This week’s column is dedicated to a restaurant on Route 3 – Searsmont I believe, The Mill who has delicious food, great prices, and suitable for all appetites. And on the weekends they have yeast rolls – light and fluffy- as large as popovers.

Cherry Walnut Delight

1 1/4 cups flour

3/4 cup brown sugar

1/2 cup butter

3/4 cup coconut

3/4 cup chopped walnuts

1 (8 ounce) package cream cheese

1/2 cup sugar

1 egg

1 teaspoon vanilla

1 (1 pound, 5 ounce) can cherry pie filling

1/2 cup chopped walnuts (for topping)

Combine flour, brown sugar, and butter; blend to fine crumbs. Add coconut and walnuts; mix. Reserve 1/3 cup crumb mixture and press the rest into bottom of a greased 9 by 13 inch pan. Bake at 350 degrees for 12 to 15 minutes or until lightly browned. Beat cream cheese until fluffy. Add sugar, egg, and vanilla. Spread over baked layer and bake 10 minutes. Put cherry filling over cream cheese. Sprinkle with walnuts and crumb mixture. Bake for 15 minutes.

Three Week Coleslaw

1 medium – large head cabbage

2 medium onions

1 green pepper

2 cups sugar

1 cup cooking oil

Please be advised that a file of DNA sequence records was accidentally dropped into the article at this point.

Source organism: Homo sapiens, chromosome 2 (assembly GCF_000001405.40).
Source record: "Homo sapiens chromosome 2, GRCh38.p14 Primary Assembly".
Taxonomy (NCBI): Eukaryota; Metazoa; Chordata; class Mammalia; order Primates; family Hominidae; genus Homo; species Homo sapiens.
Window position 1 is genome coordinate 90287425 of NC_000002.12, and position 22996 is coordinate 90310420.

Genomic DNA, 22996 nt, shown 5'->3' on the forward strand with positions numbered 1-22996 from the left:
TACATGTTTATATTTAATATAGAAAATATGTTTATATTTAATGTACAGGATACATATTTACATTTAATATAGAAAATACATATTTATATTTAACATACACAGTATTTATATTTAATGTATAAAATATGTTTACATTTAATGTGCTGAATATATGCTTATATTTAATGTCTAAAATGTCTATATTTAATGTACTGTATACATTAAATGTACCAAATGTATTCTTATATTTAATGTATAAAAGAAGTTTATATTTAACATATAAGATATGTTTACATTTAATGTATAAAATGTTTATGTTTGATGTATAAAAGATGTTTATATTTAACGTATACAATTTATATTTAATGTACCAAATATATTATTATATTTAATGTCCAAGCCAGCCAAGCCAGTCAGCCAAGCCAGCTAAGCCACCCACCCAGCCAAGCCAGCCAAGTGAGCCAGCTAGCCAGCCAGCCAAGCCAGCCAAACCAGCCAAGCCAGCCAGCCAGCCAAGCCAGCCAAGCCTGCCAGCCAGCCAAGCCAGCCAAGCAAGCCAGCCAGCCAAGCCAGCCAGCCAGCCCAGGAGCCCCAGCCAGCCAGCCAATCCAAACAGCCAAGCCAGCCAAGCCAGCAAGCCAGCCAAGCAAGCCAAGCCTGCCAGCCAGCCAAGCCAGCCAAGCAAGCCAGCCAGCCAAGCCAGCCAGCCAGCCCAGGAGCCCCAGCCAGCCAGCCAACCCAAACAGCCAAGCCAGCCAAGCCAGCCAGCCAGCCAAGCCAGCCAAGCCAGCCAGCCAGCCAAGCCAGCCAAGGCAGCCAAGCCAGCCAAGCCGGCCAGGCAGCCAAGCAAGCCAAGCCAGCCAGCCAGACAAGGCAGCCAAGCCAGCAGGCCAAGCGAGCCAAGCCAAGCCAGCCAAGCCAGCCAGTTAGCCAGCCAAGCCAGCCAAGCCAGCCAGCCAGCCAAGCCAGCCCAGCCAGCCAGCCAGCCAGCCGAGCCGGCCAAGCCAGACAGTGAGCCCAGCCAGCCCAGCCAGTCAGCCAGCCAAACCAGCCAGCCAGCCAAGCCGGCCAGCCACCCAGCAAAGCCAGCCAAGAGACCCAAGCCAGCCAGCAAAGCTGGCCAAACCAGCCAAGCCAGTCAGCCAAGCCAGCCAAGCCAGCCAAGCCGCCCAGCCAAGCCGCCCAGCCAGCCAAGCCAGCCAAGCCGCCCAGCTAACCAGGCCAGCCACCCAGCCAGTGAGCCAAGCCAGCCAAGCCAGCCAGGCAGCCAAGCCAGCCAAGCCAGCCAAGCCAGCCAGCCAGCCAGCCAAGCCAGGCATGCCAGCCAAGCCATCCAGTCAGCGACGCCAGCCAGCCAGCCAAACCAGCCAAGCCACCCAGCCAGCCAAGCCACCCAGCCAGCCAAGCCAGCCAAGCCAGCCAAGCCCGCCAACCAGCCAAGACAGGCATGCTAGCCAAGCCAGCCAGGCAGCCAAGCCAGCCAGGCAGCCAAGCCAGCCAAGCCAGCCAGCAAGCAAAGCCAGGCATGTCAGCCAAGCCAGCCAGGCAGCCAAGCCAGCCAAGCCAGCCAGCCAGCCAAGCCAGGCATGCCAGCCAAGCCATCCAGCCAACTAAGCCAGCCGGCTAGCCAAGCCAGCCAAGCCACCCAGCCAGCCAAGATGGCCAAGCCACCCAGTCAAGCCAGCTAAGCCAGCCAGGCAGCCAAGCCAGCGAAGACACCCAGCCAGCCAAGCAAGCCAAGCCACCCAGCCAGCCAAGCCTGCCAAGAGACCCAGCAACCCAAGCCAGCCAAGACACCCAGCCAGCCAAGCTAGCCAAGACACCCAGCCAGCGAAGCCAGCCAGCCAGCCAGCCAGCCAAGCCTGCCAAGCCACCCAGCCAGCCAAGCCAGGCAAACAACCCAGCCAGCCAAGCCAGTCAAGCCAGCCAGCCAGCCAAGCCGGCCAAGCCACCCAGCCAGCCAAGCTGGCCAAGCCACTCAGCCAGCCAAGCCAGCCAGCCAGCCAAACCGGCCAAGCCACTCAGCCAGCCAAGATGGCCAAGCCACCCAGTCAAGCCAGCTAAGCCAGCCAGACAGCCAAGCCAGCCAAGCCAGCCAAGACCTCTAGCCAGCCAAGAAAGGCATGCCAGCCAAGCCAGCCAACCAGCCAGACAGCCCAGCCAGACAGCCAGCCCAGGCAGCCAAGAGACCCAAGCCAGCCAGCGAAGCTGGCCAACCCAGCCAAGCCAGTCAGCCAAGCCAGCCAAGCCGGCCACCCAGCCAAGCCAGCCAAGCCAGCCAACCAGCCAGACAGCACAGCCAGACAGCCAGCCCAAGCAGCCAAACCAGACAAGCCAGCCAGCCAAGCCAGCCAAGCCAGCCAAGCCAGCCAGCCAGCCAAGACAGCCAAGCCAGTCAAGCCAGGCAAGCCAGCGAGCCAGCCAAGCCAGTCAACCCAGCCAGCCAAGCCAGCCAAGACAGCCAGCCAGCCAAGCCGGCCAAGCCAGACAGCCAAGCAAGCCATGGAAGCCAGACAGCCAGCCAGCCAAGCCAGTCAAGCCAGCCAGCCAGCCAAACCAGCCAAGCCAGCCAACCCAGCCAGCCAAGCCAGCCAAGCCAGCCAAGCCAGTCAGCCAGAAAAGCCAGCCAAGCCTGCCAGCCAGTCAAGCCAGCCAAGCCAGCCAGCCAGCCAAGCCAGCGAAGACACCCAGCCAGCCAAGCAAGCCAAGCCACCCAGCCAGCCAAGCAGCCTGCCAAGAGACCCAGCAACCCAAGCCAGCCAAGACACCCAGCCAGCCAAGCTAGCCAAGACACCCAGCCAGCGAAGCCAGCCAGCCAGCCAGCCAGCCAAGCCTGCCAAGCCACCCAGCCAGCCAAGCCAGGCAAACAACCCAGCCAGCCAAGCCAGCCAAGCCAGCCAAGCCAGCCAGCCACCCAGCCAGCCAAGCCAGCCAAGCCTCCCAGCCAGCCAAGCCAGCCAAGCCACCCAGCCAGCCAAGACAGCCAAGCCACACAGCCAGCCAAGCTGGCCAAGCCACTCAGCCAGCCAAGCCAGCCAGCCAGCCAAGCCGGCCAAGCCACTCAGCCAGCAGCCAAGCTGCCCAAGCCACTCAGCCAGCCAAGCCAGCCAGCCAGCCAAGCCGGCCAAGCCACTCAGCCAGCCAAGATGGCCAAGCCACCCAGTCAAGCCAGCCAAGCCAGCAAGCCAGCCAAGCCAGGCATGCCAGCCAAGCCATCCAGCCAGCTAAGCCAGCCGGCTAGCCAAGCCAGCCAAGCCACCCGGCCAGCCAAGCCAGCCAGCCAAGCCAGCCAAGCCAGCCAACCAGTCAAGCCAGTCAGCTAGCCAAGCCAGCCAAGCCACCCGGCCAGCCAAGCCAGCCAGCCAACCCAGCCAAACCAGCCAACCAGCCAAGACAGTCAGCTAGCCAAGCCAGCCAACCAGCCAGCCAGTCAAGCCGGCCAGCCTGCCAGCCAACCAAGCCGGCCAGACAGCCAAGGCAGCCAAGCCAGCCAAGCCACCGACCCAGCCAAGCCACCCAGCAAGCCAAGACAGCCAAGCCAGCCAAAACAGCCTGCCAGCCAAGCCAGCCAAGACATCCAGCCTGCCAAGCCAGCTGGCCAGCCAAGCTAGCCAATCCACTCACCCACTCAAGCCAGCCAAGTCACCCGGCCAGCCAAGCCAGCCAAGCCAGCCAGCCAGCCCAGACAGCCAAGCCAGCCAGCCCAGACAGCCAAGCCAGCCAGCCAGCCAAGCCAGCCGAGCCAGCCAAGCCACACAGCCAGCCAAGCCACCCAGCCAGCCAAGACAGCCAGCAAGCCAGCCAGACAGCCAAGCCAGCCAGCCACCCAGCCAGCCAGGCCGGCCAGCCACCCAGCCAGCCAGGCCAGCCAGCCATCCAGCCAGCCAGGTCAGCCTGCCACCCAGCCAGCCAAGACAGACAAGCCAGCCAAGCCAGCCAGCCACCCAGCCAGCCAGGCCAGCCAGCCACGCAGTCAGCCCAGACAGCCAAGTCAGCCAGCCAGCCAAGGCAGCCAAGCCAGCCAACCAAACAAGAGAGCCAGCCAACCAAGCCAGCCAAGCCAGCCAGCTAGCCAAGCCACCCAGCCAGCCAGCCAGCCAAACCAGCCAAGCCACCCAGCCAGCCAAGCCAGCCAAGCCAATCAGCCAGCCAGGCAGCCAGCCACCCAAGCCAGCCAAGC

1 cup cider vinegar

2 teaspoons salt

celery seed, to taste

Chop cabbage, onions, pepper and combine. In a saucepan combine remaining ingredients. Bring a hard boil. Pour immediately over vegetables and stir to mix thoroughly. Store in an airtight container for 3 days to 3 weeks. Keep refrigerated.

Onion, Cheese and Walnut Muffins

Preheat oven to 400 degrees. In large mixing bowl stir together 1 3/4 cup flour, 1/4 cup sugar and 2 teaspoons baking powder.

Make a well in center. Combine: 1 beaten egg, 3/4 cup milk and 1/3 cup cooking oil. Add this all at once to flour mixture; stir just until moistened. Stir in: 1 onion, coarsely chopped, 1/2 cup shredded cheddar cheese and 1/2 cup chopped walnuts. Grease or line muffin cups and fill approximately 2/3 full. Bake at 400 degrees for 20 to 25 minutes or until golden. Makes 12 muffins.

Our thought for the week: “To make a good salad is to be a brilliant diplomatist – the problem is entirely the same in both cases. To know how much oil one must mix with one’s vinegar.” Oscar Wilde